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Teaching Fellow Applications

Auditions: February 2, 2018

Teaching Fellows (TFs) in Music Theory at the College of Music are a select group of graduate students who teach courses from within the undergraduate curriculum. This includes primarily aural skills courses (covering sight singing and rhythm reading, dictation, and keyboard applications) and sometimes theory courses (covering fundamentals, form analysis, and counterpoint).

The audition includes an evaluation of the candidate's own skills in the areas mentioned above, a discussion of any prior teaching experience, and an evaluation of the candidate's ability to explain musical materials clearly and correctly.

All music theory TFs work with theory faculty members in charge of core courses. TFs typically teach two classes that meet three times a week or three classes that meet two times a week, as well as participate in weekly staff meetings for their course. TFs also assist in proctoring and grading entrance exams during the week before classes begin. A general training session is provided for all TFs before each semester.

Teaching Fellow positions are offered either as 50% (20 hours per week) or 25% (10 hours per week). Positions that are 50% FTE are considered full-time and include benefits and in-state tuition. Stipends for TF/TAs are based on FTE and progress toward the degree.

It is strongly recommended that interested applicants take appropriate courses in music theory pedagogy (MUTH 5080 and 5090), or their equivalent from another institution.

Current UNT graduate students may audition for a music theory TF position. These auditions are scheduled through the area, through the process described below. Applicants for graduate study may also be invited to apply.

Request an audition by email to Justin.Lavacek@unt.edu.  The audition is in three parts: sightsinging, aural skills, and keyboard sightreading/analysis.

1. Sightsinging

You will be asked to sing a tonal melody of moderate difficulty. Two melodies comparable to those used are shown below. You may sing using any system, including solfége or numbers, or you may use a neutral syllable. The melodies should be sung at steady tempo, with few errors, and without losing the tonic key. Applicants should also be able to explain how to help students through difficult passages.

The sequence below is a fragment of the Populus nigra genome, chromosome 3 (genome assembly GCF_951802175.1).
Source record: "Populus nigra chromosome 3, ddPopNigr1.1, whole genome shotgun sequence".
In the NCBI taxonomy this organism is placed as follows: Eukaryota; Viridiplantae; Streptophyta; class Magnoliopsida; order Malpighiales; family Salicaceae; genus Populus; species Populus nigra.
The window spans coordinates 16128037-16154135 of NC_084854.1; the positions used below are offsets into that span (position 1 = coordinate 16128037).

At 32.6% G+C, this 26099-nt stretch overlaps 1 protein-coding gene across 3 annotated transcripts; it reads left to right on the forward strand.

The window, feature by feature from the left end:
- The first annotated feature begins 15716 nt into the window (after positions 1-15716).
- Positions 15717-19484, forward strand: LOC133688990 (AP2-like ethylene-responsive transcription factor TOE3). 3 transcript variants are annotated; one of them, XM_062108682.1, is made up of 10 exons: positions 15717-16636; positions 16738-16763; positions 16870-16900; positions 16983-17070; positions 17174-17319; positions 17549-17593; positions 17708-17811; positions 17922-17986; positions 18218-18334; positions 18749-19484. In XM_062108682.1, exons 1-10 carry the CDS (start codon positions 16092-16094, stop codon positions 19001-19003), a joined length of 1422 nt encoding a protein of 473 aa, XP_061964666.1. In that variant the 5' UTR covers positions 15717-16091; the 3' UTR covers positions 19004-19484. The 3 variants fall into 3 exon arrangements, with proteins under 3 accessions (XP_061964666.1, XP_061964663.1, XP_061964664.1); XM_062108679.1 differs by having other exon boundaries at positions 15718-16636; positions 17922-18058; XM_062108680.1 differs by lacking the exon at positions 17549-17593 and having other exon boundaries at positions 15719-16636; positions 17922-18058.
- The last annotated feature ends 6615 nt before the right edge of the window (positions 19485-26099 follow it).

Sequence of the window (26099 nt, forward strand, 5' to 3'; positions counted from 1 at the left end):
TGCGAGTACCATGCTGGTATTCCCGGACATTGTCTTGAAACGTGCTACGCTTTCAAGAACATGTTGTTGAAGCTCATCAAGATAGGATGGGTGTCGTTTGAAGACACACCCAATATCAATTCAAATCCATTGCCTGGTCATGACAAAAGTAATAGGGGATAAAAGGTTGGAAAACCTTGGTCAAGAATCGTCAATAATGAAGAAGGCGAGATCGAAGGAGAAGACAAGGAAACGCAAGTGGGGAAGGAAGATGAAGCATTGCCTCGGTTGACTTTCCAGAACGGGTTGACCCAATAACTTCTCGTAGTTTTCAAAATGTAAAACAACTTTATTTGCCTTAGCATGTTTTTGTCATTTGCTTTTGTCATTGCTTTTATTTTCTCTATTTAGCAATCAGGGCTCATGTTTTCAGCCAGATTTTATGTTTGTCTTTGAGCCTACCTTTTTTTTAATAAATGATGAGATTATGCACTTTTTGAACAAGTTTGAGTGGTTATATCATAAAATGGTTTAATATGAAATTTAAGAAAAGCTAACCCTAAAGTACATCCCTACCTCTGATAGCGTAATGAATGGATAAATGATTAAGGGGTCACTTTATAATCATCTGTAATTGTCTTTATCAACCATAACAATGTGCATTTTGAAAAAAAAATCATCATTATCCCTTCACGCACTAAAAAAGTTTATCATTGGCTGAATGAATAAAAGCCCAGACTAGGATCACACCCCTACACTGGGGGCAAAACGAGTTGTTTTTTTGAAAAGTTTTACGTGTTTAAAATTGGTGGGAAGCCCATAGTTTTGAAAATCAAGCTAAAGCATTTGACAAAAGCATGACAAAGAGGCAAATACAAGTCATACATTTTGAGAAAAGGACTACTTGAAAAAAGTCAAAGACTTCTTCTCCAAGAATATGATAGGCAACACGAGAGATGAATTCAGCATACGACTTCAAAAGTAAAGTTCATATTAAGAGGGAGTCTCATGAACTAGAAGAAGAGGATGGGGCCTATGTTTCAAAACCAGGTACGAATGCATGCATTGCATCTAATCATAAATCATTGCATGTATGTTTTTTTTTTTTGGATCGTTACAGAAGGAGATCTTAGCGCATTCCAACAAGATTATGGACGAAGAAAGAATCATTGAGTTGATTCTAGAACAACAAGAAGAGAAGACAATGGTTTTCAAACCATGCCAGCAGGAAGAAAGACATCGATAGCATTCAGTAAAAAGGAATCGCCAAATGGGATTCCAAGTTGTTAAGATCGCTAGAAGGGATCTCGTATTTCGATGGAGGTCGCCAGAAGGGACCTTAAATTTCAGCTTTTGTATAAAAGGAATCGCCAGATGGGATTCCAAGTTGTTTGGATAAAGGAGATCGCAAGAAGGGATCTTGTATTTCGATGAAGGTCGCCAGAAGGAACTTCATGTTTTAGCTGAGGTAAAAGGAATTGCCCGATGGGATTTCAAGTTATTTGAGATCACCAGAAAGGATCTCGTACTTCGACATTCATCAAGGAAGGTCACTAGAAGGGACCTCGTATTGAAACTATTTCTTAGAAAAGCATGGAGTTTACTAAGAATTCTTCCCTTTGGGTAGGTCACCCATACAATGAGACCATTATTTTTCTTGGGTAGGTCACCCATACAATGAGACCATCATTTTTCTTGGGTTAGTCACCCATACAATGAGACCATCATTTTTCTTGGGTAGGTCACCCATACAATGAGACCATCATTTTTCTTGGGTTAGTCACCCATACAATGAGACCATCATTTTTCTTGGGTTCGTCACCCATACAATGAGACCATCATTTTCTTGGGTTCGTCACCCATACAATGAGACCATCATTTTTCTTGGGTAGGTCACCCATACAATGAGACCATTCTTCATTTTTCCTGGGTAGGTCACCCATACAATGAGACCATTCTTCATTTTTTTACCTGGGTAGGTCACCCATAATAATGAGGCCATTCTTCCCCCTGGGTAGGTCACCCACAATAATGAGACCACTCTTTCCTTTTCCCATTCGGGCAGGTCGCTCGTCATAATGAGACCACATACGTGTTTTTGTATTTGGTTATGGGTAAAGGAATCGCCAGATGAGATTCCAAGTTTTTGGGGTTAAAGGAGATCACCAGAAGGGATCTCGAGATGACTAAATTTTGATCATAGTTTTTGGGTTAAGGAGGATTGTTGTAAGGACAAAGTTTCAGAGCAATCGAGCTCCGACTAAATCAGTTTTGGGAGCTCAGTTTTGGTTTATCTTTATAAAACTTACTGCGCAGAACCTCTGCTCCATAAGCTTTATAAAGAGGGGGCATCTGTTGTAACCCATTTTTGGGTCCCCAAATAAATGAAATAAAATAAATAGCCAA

Example 1:

Example 2:

2. Aural Skills

A. Intervals and chords. Applicants will be asked to identify a series of intervals and chords played on the piano. Intervals are identified by quality and size (e.g., m10, P5), while chords are identified by quality and inversion (e.g., “major, root position”; “major-minor six-five” or “dominant six-five”). Applicants should be able to correctly identify most of the items played.

B. Harmonic progression. Applicants will be played a tonal chord progression and asked to provide a harmonic analysis of the chords. The progression will include some chromaticism. Two or three hearings are permitted. Successful applicants should be able to quickly and accurately identify most or all of the chords.

Sample progression:

3. Keyboard Sight-reading and Score Analysis

Keyboard. Good functional keyboard skills are important for effective classroom work. Applicants should therefore be prepared to sight-read at the keyboard an easy to moderately difficult musical example, such as a sonatina by Haydn or Beethoven, a waltz by Schubert, or a mazurka by Chopin. Below is a representative score. Those auditioning should be able to play the piece accurately, with a steady pulse. For excerpts with fast tempo markings, a performance at a slower tempo generally is permitted.
Sample score

Score analysis. The candidate will be asked to discuss the same musical score. The applicant should be able to discuss the musical materials with a fair degree of sophistication. Questions may be asked about such things as key and changes of key, chord progressions, non-chord tones, rhythmic/melodic motives, phrase structure, possible large-scale form, and so on. The applicant will also be asked to make a few comments about possible composer, the type of piece, and a possible year of composition.

Once you have carefully reviewed all the information provided on this page, if you feel that you are qualified to apply for a Teaching Fellow position in Music Theory, please follow Step 1 (above) to begin the audition process.